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Search Tags: Army Corps of Engineers
Congress has approved $8 billion for 26 inland waterway improvement projects. But, many of those projects won't be completed for another 50 to 60 years. The Army Corps of Engineers is looking to speed up the process through public private partnerships.
The head of the Army Corps of Engineers says the nationwide network of civil works infrastructure his agency manages is falling apart. The Corps doesn't have enough money coming from Congress to fix the problems, so it's looking for new ways to pay for the work it needs to do. Federal News Radio's DoD Reporter Jared Serbu has the details. Read Jared's related article.
Army Corps of Engineers faces billions of dollars in backlogged projects. With little hope of additional funding from Congress, officials are looking for alternative ways to finance the public infrastructure they're charged with maintaining.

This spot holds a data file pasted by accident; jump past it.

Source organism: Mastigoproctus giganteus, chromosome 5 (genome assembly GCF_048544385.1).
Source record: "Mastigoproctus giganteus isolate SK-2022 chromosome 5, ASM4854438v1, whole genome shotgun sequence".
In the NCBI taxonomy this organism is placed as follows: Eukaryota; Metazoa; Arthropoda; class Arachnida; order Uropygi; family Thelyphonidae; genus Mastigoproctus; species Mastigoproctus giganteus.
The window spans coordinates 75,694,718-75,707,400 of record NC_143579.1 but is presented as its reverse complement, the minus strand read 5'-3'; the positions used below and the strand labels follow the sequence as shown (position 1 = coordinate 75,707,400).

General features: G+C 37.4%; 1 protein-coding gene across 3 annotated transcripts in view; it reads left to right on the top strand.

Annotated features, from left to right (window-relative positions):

Lt. Gen Thomas Bostick, the Army Corps of Engineers' commanding general, talks about changes coming to the Corps as a result of the military and budget draw downs.
Over the past 12 years, the Army Corps of Engineers has had a full plate — building new facilities for the last round of base realignments, dealing with the aftermath of Hurricane Katrina, and a lot of overseas construction in Iraq and Afghanistan. But as wars and military budgets draw down, it's time for the agency to reshape itself, says Lt. Gen. Thomas Bostick, the Corps' commanding general. He spoke with Federal News Radio DoD Reporter Jared Serbu. Hear Jared's full hour-long interview with Bostick, Weds. March 26 at 3p.m. Listen here.
Representatives of the construction and building design industries told lawmakers Tuesday that agencies' practices in issuing design-build construction contracts are dissuading qualified contractors from even offering bids.
The U.S. Army Corps of Engineers has awarded a three-year, $12 million contract to Cottrell Contracting Corp. of Chesapeake. The contract calls for dredging and removal of shoals from 90 miles of the James River in Virginia.
The Army Corps of Engineering is already having difficulty recruiting candidates for certain fields, and is convinced the problem will worsen unless STEM graduation rates increase.